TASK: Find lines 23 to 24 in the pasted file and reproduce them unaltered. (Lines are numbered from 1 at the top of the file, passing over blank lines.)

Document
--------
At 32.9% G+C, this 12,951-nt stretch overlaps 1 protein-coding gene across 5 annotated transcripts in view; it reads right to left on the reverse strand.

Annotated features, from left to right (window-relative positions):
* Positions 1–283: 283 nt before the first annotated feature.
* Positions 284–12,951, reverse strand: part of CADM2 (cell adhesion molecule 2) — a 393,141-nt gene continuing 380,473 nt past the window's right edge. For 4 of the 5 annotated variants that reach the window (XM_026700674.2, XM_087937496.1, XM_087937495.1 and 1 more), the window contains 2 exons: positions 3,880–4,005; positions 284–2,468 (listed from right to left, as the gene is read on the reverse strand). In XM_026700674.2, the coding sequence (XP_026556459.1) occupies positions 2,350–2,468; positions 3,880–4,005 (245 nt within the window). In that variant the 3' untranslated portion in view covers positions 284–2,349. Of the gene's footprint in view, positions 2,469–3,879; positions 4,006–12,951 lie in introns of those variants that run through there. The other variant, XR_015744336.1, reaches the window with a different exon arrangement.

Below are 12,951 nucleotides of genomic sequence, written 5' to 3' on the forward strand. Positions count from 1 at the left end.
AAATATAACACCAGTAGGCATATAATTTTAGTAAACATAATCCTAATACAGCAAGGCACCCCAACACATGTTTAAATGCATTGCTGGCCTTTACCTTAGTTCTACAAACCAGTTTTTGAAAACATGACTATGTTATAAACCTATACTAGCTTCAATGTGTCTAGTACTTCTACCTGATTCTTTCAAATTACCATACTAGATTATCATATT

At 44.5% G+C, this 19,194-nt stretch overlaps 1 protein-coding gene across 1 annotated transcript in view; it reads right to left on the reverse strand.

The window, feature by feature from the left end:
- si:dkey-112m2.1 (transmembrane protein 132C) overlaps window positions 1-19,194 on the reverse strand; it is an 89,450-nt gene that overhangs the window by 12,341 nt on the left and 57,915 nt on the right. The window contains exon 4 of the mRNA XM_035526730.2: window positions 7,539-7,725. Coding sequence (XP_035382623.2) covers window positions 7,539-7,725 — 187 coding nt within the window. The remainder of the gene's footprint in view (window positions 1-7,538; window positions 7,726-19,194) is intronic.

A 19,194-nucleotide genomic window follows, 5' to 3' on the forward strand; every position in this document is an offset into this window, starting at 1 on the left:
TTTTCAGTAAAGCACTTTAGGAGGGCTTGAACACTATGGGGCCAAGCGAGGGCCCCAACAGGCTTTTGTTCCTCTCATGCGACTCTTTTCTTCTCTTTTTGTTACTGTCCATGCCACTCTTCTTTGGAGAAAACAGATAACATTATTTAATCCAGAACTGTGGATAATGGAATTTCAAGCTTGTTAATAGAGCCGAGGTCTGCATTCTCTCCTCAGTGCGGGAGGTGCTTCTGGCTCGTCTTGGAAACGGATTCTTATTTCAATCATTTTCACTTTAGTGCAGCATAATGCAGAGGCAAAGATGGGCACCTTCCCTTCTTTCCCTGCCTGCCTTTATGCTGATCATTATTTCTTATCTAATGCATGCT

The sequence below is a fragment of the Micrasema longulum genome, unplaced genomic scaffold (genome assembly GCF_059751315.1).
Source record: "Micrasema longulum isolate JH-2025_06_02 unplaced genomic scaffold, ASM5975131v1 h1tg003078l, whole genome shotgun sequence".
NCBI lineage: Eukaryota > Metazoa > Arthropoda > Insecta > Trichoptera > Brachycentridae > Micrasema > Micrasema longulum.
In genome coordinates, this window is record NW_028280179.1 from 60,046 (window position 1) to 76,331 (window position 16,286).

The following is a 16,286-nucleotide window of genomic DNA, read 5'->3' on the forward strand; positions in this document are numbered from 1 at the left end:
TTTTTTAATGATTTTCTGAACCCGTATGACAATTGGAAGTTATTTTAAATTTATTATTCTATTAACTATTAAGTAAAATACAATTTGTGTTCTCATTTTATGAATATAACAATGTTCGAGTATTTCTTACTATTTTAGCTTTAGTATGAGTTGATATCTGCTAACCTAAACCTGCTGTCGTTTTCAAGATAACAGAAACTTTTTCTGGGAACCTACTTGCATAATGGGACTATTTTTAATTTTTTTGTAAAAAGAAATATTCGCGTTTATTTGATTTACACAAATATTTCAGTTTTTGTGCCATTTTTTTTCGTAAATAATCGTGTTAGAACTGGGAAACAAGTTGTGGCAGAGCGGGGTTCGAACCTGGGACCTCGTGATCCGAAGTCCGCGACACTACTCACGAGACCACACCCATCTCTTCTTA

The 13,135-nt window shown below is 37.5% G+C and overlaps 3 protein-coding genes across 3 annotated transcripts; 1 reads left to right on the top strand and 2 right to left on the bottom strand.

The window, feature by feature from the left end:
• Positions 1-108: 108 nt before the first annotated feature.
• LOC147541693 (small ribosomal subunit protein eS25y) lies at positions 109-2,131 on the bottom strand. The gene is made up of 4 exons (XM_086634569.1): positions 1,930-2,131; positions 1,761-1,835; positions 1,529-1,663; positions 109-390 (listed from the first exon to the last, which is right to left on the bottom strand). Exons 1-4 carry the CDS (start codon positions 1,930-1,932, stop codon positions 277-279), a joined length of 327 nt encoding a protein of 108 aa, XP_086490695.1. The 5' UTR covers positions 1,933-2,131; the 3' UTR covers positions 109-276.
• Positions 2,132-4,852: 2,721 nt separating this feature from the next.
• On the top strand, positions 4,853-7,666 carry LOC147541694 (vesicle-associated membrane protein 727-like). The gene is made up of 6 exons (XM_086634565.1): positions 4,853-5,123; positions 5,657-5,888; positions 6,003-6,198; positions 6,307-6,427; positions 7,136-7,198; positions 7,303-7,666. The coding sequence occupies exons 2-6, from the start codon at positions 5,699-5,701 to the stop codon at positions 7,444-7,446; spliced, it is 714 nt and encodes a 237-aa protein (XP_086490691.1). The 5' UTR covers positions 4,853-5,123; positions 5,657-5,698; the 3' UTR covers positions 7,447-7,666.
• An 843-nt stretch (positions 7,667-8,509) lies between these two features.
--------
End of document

• On the top strand, positions 4,853-7,666 carry LOC147541694 (vesicle-associated membrane protein 727-like). The gene is made up of 6 exons (XM_086634565.1): positions 4,853-5,123; positions 5,657-5,888; positions 6,003-6,198; positions 6,307-6,427; positions 7,136-7,198; positions 7,303-7,666. The coding sequence occupies exons 2-6, from the start codon at positions 5,699-5,701 to the stop codon at positions 7,444-7,446; spliced, it is 714 nt and encodes a 237-aa protein (XP_086490691.1). The 5' UTR covers positions 4,853-5,123; positions 5,657-5,698; the 3' UTR covers positions 7,447-7,666.
• An 843-nt stretch (positions 7,667-8,509) lies between these two features.